ACP's Magic eBox
By EV World
It's finally here after years of anticipation, AC Propulsion's electric Scion xB conversion.
The company that has helped keep the dream of quiet, clean, yet powerful and fun electric drive vehicles alive, has given the little 103 hp, petroleum-swigging, 4-banger the old heave ho, along with its exhaust system and gasoline tank, In its place they've installed a 120kW version of their ACP150 electric drive, powering it with 5000 off-the-shelf, lithium ion cells that are hand-assembled into a battery pack. According to company President, Tom Gage, it has the feel and performance of a V8 gasoline engine, but without a whiff of tailpipe pollution.
EV World's Bill Moore interviewed Gage during the recent AltCar Expo in Santa Monica, California to learn more about this groundbreaking vehicle that not only is all-electric, but incorporates one of the first "Vehicle-to-Grid" (V2G) charging capabilities, which will become an increasingly important economic asset as experts pointed out during hearings last September in Sacramento.
As Gage explains in this exclusive EV World video, ACP has converted three of the boxy, but light and roomy Toyota Scions to electric drive, and have five more conversions for customers in the shop, the first to be delivered sometime this month.
He points out that because the lithium ion batteries are so much lighter than other battery options, they "de-tuned" the electric drive to ensure a longer life span for the battery. But even at 120kW, the car can still do zero-to-60 in about 7 seconds, which is two-and-half seconds faster than the five-speed gasoline model.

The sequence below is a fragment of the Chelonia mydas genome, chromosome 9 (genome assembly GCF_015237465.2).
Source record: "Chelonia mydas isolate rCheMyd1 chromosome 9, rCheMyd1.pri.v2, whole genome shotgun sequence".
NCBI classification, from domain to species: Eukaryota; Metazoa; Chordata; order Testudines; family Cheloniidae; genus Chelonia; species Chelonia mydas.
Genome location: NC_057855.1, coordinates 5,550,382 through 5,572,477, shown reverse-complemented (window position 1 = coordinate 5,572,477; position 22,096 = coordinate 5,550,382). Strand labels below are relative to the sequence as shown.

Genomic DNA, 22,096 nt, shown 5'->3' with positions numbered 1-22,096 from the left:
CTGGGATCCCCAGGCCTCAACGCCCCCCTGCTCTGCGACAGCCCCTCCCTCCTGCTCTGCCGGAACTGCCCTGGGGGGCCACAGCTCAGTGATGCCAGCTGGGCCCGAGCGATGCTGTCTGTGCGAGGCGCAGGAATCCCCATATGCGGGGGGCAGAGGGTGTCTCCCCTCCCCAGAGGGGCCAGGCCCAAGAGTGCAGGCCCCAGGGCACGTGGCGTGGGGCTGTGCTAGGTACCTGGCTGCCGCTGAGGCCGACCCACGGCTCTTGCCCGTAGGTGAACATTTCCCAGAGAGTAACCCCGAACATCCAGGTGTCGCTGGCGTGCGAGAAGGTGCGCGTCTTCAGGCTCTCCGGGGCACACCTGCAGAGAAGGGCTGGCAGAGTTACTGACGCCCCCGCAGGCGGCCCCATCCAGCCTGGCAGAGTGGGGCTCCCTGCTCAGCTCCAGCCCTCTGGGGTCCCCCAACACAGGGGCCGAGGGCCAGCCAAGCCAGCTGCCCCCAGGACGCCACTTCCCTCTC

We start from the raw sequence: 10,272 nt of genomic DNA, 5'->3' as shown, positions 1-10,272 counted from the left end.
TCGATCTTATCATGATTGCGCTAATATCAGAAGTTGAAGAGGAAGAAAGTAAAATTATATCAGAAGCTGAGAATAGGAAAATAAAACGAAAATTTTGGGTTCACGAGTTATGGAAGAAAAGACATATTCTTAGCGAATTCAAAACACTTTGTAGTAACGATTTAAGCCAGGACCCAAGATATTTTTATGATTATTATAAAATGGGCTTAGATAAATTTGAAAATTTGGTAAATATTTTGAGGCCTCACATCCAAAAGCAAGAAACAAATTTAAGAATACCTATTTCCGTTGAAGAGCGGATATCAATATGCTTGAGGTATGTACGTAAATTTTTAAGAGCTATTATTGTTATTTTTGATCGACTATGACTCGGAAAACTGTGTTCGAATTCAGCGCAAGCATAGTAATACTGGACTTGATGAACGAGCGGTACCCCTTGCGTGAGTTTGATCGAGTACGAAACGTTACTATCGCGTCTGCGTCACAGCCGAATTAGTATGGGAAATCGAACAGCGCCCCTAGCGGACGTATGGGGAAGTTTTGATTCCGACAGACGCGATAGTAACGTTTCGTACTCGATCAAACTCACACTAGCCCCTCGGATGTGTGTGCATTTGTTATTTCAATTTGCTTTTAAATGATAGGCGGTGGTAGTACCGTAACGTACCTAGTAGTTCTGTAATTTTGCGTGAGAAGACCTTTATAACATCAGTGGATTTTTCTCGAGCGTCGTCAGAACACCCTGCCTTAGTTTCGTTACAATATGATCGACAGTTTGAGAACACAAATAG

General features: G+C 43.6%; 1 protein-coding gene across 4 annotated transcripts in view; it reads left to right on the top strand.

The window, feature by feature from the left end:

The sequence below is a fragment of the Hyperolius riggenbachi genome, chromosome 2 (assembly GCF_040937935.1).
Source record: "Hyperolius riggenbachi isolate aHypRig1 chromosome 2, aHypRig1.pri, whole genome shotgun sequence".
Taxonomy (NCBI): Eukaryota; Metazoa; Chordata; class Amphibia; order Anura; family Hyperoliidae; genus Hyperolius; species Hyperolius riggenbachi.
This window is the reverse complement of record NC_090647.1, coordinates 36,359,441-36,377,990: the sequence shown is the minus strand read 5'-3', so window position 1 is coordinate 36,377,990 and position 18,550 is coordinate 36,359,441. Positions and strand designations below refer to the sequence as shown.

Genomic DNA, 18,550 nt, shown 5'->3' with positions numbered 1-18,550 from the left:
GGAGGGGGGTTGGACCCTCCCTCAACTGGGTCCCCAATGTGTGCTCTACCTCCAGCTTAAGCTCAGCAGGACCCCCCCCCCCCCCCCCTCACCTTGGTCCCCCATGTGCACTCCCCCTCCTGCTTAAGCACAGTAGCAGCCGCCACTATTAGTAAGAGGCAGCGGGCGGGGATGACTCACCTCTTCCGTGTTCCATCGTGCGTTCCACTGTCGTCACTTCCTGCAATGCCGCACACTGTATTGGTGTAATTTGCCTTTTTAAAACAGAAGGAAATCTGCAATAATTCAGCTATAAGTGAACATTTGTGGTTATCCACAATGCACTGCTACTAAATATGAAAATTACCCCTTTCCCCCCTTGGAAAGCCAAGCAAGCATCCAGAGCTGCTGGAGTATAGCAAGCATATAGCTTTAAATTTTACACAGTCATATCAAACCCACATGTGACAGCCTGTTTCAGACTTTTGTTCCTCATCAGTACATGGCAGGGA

"Realistic" range is 120-150 miles, Gage estimates, adding that "if you really know how to drive an electric car, you can probably go 180 (miles on charge).
The Scion eBox program began in 2004, but was delayed due to other projects, until 2005 when the company received enough funding to work on it full-time. Gage said that he hopes to build 20-30 vehicles in 2007, which currently are selling for $55,000 with the customer supplying the vehicle, bringing the total cost closer to $70,000.
AC Propulsion, with the help of its new investors, hopes to eventually get the price of the complete vehicle first down to around $40,000 and then eventually to the $30,000 range, but that vehicle is likely to not be the Scion xB, since Toyota has redesigned their new model, making is larger and heavier. Gage didn't reveal what their next platform will be, but one might expect it to be built in Asia, possibly China given his investor's contacts in that part of the world.
Gage concluded by saying the company has a very aggressive business plan, which he wasn't at liberty to reveal. Given GM's announcement of the Volt this week, it's likely that plan may need to be revamped. But it wouldn't come as a surprise to us that given the fact that GM's electric drive can trace its heritage back to the precursor of the the ACP 150 and the fact that AC Propulsion is now gaining experience outsourcing their manufacturing -- presumably like Tesla to Asia -- that GM representatives might come calling.
That would be great for ACP, GM and the planet.
Be sure to read the accompany Open Access article, "Next Glimpse Inside the eBox" by Forbes Bagetelle-Black.
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